The pine rockland ecosystem of southern Florida evolved atop ancient coral reef systems and came to support an abundance of rare plant and animal species. The limestone substrate of the dead corals is good for trees but, unfortunately, it’s a good foundation for houses as well. Human development has led to the destruction of much of the pine rocklands and poses a threat to the wildlife that makes them home.
The rim rock crowned snake, Tantilla oolitica, is one of the rare species to live in the pine rocklands. Since 1975, the small snake has been listed as threatened in Florida, and efforts are ongoing to list it federally.
Given the rareness of the snake, it was a surprise when a rim rock crowned snake was found dead, and with prey still sticking out of its mouth. The small snake, it seems, was trying to swallow a giant centipede when it died.
“I was amazed when I first saw the photos,” said study co-author Coleman Sheehy, herpetology collection manager at the Florida Museum of Natural History. “It’s extremely rare to find specimens that died while eating prey, and given how rare this species is, I would never have predicted finding something like this. We were all totally flabbergasted.”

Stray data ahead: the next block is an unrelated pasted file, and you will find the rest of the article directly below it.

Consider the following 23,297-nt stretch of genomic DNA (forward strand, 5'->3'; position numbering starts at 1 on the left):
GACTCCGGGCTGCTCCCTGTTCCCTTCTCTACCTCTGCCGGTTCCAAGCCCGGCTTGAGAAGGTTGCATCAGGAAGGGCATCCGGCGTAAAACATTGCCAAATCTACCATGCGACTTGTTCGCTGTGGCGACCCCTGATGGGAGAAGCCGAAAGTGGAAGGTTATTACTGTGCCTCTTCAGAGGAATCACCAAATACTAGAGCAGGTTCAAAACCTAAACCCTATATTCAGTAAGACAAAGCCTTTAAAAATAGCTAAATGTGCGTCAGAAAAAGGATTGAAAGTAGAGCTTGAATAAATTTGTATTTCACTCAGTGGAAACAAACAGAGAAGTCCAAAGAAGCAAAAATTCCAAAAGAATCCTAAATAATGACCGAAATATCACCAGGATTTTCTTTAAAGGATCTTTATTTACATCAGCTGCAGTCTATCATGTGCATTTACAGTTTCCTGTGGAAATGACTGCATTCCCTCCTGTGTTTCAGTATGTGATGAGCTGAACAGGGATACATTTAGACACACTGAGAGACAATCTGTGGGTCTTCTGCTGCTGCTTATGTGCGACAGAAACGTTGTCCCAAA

The snake was discovered by a visiting hiker in John Pennekamp Coral Reef State Park on Key Largo, and was given to the Florida Museum for analysis.
It seemed likely that the snake died of asphyxiation from swallowing a too large prey animal, but the scientists couldn’t be sure without looking closer. A traditional autopsy would require cutting the snake open and damaging a valuable specimen. Modern technology, however, offers some alternatives, and the experts chose to conduct a CT scan.
The results of the CT scan showed that the centipede bit the predatory snake but it was choking that likely caused the reptile’s demise. The CT scans were made available online for free and the scientists hope that others will glean more valuable information from them.
The study is published in the journal Ecology.